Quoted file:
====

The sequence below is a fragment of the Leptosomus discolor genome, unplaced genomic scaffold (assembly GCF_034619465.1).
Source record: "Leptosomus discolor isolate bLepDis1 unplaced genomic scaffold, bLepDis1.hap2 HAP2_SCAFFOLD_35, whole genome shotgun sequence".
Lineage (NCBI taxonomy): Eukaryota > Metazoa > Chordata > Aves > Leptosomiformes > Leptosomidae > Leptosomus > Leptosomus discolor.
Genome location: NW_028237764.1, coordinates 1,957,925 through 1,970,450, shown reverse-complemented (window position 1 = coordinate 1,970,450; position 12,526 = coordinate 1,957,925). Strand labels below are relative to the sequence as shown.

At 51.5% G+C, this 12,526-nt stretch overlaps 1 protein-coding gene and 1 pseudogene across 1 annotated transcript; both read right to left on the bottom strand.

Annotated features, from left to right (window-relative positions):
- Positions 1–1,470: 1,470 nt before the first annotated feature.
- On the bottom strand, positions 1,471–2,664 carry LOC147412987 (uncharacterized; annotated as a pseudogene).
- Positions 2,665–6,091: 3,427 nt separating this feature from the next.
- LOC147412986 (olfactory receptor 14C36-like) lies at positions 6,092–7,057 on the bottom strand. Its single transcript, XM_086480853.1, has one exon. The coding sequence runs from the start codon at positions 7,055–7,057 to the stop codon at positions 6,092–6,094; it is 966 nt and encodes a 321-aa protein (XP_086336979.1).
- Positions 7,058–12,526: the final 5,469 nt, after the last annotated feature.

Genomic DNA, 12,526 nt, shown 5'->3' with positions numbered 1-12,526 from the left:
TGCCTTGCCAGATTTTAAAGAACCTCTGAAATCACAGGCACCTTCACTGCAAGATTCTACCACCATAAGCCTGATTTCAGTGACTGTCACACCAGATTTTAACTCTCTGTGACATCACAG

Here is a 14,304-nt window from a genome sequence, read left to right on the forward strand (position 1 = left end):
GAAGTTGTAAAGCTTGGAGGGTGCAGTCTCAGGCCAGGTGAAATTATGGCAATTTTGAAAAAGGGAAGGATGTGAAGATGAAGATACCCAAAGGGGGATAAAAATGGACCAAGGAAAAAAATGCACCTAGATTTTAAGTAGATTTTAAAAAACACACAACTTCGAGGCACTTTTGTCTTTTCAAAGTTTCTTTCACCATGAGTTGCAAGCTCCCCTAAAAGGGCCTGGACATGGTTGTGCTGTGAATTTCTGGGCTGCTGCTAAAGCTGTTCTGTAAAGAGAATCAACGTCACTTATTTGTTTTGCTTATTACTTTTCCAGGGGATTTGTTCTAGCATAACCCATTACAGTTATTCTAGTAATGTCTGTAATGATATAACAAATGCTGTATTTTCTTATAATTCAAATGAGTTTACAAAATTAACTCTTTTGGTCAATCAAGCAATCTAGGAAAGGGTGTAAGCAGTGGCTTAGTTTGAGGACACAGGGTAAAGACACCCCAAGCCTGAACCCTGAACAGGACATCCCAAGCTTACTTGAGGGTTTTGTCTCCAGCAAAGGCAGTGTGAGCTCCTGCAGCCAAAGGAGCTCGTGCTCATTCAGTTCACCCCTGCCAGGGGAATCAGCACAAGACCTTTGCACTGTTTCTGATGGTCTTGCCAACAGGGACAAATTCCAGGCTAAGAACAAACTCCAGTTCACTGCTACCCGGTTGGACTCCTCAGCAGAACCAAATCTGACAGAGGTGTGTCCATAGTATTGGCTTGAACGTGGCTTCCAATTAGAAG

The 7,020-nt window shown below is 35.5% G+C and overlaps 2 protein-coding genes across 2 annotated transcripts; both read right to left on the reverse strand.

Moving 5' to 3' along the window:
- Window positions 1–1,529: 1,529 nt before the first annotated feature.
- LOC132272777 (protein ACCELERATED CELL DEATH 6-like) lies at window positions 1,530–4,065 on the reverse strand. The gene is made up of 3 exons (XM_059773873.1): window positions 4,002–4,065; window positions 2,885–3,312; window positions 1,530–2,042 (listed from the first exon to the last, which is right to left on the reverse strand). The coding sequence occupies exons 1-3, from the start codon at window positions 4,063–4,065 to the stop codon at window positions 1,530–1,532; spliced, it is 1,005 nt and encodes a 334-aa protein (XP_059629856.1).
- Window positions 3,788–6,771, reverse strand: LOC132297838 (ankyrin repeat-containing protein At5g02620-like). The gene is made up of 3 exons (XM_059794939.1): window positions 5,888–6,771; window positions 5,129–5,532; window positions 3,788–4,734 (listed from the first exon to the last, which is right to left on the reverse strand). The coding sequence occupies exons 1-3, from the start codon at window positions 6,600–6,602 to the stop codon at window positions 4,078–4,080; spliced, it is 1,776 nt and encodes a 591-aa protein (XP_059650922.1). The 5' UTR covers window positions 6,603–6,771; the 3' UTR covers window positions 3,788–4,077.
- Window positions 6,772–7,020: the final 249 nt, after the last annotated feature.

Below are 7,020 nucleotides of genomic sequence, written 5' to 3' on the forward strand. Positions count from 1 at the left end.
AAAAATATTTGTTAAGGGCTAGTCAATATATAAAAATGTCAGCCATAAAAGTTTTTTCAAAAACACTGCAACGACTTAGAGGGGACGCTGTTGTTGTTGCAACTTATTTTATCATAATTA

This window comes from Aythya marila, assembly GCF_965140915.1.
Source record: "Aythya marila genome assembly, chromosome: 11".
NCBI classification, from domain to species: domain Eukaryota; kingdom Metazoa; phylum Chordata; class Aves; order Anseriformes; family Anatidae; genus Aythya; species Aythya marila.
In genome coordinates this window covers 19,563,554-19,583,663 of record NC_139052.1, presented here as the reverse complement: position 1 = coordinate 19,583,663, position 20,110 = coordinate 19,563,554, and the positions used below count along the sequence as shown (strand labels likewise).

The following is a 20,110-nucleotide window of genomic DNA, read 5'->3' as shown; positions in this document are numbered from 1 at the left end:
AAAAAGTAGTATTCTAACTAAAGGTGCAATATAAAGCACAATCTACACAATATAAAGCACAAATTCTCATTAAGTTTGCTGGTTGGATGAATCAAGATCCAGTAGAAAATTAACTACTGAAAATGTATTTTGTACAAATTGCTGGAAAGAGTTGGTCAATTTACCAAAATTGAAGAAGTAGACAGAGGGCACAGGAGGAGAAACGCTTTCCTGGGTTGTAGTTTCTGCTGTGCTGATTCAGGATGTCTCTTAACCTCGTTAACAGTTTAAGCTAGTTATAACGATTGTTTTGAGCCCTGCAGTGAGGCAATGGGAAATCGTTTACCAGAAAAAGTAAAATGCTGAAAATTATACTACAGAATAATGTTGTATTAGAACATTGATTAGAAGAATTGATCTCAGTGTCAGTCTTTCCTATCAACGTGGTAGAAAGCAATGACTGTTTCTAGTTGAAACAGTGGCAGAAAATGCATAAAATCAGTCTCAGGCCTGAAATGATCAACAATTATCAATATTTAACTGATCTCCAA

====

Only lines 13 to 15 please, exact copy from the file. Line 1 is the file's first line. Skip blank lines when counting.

TGCCTTGCCAGATTTTAAAGAACCTCTGAAATCACAGGCACCTTCACTGCAAGATTCTACCACCATAAGCCTGATTTCAGTGACTGTCACACCAGATTTTAACTCTCTGTGACATCACAG

Here is a 14,304-nt window from a genome sequence, read left to right on the forward strand (position 1 = left end):
GAAGTTGTAAAGCTTGGAGGGTGCAGTCTCAGGCCAGGTGAAATTATGGCAATTTTGAAAAAGGGAAGGATGTGAAGATGAAGATACCCAAAGGGGGATAAAAATGGACCAAGGAAAAAAATGCACCTAGATTTTAAGTAGATTTTAAAAAACACACAACTTCGAGGCACTTTTGTCTTTTCAAAGTTTCTTTCACCATGAGTTGCAAGCTCCCCTAAAAGGGCCTGGACATGGTTGTGCTGTGAATTTCTGGGCTGCTGCTAAAGCTGTTCTGTAAAGAGAATCAACGTCACTTATTTGTTTTGCTTATTACTTTTCCAGGGGATTTGTTCTAGCATAACCCATTACAGTTATTCTAGTAATGTCTGTAATGATATAACAAATGCTGTATTTTCTTATAATTCAAATGAGTTTACAAAATTAACTCTTTTGGTCAATCAAGCAATCTAGGAAAGGGTGTAAGCAGTGGCTTAGTTTGAGGACACAGGGTAAAGACACCCCAAGCCTGAACCCTGAACAGGACATCCCAAGCTTACTTGAGGGTTTTGTCTCCAGCAAAGGCAGTGTGAGCTCCTGCAGCCAAAGGAGCTCGTGCTCATTCAGTTCACCCCTGCCAGGGGAATCAGCACAAGACCTTTGCACTGTTTCTGATGGTCTTGCCAACAGGGACAAATTCCAGGCTAAGAACAAACTCCAGTTCACTGCTACCCGGTTGGACTCCTCAGCAGAACCAAATCTGACAGAGGTGTGTCCATAGTATTGGCTTGAACGTGGCTTCCAATTAGAAG